Disaster Recovery Planning Trends: Protecting Project Data

Disaster Recovery Planning Trends: Protecting Project Data
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Why You Need a Plan

Disaster recovery planning trends are on the upswing due primarily to costs becoming more affordable for companies to put legitimate strategies in place. Over the last few years, technology enhancements in computer hardware and software have made it much easier for companies to backup and if necessary, recover data from a co-location data center site.

For project managers, your recovery plan must be part of the project planning phase to ensure you have access to data, a safe storage place, and any internal resource applications you need to complete the project.

Cloud technologies, virtualization, and fiber optic technologies have also changed the way information is managed and processed by most organizations. Should a disaster strike, due to weather, power outages, or other unforeseen circumstances, companies now have easy access to their primary and back-up data though these technologies.

Data Centers

Off-site data centers are becoming much more commonplace in most regions of the country. Instead of relying just on in-house locations, or even off-site locations that are managed by employees, many companies are relying on outside companies who lease space within a larger data center to handle all their data and information needs.

These companies can manage, host, and back-up for clients on a contractual basis. What makes these types of facilities so enticing is they can virtually guarantee 100 percent uptime or close to it. The costs to get involved are considerably less than building your own center and fits in company budgets as operating expenses versus capital expenditures. Operating expenses are easier for many companies to manage and don’t require the cash outlay.

From a project recovery perspective, storing back-up data is a critical piece in the plan. When a disaster strikes, having access to this information is a key part of the rebuilding process. Generally, a business will have its back-up location in a data center that is reasonably distant from the primary data center. It needs to be far enough away so that the same disaster doesn’t affect both data center locations. How far depends on the company’s size, budget and need for the information. Some like the data center to be a reasonable driving distance in case they need to get to the location within a short time-frame. Others feel more comfortable with it located a much greater distance away.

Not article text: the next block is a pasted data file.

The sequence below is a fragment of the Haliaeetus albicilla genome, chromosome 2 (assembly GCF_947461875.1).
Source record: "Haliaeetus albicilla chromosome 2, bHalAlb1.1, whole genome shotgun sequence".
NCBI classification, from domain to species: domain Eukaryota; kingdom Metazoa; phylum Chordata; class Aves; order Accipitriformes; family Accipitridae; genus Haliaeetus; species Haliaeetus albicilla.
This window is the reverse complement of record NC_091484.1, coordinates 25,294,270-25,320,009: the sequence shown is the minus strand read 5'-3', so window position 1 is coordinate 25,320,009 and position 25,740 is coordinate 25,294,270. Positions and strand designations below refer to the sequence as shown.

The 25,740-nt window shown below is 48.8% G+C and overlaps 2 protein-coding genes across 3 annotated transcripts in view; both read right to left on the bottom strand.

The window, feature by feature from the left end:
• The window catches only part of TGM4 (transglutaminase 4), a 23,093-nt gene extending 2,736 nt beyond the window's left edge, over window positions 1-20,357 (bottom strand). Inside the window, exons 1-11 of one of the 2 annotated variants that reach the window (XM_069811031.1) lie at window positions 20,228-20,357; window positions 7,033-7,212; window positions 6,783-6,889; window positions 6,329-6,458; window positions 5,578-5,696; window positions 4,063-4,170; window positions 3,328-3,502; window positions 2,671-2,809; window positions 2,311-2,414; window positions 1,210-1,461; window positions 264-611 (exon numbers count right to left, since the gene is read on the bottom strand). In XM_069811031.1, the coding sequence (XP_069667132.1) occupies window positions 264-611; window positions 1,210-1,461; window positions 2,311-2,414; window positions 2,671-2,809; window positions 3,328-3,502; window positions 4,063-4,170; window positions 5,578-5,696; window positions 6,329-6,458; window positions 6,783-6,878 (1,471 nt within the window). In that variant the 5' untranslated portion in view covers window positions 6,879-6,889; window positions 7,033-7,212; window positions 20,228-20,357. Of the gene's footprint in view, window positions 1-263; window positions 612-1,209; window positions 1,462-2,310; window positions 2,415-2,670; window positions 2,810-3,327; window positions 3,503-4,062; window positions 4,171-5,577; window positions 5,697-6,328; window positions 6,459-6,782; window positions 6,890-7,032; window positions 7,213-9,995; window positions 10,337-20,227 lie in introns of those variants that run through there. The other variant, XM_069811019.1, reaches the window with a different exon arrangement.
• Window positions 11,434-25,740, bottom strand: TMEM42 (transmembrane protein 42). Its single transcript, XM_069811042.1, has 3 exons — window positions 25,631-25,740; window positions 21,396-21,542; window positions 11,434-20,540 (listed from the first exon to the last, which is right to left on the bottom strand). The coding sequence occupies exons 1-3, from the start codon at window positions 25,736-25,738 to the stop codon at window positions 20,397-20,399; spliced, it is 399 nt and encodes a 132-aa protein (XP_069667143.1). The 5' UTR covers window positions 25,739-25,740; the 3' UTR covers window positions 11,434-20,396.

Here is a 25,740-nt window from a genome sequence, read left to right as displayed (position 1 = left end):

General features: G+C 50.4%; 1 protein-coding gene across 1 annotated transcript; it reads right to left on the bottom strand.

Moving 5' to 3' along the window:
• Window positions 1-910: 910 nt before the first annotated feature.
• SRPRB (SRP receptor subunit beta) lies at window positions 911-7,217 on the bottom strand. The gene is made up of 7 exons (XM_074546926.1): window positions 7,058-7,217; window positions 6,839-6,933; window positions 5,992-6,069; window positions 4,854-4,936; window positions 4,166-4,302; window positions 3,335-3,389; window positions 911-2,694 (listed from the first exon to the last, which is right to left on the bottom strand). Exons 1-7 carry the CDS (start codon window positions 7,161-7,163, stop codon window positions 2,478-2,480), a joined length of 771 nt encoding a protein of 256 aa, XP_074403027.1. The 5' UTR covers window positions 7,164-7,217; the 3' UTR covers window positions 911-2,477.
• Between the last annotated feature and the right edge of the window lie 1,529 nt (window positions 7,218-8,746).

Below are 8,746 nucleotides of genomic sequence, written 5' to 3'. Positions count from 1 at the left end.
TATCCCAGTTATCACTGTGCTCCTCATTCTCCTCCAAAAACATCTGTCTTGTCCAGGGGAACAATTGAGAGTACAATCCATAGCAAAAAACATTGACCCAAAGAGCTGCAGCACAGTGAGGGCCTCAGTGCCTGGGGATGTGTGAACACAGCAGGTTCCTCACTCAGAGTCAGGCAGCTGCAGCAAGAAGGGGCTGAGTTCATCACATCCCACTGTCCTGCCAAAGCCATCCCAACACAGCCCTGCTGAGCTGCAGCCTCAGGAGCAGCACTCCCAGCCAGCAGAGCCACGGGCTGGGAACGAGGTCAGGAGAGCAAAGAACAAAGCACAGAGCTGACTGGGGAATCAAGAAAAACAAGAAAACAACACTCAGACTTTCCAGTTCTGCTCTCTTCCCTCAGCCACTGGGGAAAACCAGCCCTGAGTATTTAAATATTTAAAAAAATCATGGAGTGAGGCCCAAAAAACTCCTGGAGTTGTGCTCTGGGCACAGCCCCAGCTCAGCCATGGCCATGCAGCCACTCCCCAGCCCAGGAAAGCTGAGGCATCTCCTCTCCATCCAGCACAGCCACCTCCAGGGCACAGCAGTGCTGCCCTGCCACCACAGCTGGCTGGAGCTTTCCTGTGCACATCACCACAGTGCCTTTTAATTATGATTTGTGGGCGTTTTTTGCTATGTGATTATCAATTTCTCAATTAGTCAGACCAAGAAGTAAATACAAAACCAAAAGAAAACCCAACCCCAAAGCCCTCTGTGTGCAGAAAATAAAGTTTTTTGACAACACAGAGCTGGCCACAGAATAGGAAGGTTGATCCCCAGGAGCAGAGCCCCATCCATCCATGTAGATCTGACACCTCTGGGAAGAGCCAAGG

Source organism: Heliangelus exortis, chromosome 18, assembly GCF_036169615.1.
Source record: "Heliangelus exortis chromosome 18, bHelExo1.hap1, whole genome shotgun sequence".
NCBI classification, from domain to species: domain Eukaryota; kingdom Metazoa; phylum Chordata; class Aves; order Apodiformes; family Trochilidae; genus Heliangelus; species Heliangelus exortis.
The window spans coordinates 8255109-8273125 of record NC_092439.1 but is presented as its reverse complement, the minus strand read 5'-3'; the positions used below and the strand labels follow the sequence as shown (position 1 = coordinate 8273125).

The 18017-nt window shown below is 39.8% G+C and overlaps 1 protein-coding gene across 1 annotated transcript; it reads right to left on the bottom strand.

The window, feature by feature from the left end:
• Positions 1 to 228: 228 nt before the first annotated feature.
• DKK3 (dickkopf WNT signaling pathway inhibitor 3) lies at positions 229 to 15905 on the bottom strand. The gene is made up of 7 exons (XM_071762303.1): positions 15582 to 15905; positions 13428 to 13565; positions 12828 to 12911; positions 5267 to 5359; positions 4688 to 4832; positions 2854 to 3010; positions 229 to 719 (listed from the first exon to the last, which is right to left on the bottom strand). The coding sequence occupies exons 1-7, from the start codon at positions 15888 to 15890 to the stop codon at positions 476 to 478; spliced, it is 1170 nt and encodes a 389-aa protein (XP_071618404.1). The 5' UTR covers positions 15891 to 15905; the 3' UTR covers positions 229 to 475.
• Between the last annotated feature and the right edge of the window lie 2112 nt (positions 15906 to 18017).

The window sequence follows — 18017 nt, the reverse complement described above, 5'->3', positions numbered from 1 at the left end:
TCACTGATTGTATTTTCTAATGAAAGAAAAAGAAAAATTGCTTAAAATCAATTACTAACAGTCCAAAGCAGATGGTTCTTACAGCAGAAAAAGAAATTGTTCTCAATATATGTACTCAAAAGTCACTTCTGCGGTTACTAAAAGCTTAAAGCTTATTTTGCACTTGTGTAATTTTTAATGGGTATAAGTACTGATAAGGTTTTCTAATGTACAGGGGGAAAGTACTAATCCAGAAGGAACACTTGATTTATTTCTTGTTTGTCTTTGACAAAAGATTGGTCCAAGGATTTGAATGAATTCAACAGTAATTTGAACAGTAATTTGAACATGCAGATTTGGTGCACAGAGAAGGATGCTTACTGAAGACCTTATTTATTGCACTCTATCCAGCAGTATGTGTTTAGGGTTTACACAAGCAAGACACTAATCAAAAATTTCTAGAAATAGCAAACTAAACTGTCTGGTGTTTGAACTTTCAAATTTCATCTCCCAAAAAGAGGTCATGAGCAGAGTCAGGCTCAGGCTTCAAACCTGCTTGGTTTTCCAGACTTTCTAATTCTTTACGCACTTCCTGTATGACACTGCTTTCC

Fiber Optics

Data center servers

Fiber optic connections have been a key item in disaster recovery planning trends for the last few years. Bandwidth and transmission speeds are primary issues for businesses. With the amount of data that is typically stored off-site for back-up purposes, usually a mirror image of data stored in a primary location, the amount of data traffic that can be handled, along with costs, is a major concern in planning for recovery.

With the common use of fiber optic connections between data centers and businesses, along with the rapid improvements in switching equipment, many companies planning for disaster recovery can now benefit from the available technology. Without the speed, low latency and bandwidth capabilities of fiber optics, it would be difficult and very costly for many businesses to move large amounts of data over the public Internet into back-up and primary locations.

Cloud Technologies

Using Internet-based data centers that are conveniently called the “cloud,” companies are able to off-load their data to businesses who specialize in having the latest storage capabilities for recovery purposes. All back-up is handled by these companies, and when the time comes for the information to be retrieved, it can be easily accessed by the business or the cloud vendor.

Cloud technologies have opened the door for most any organization to have a plan in place without the capital expenditures associated with equipment and software purchases. These Internet-based data centers have dramatically changed the basic cost structure for organizations. Routine capital expenditures such as servers, storage devices and hard drives are no longer needed. These become monthly operational expenses that can easily fluctuate as needs change.



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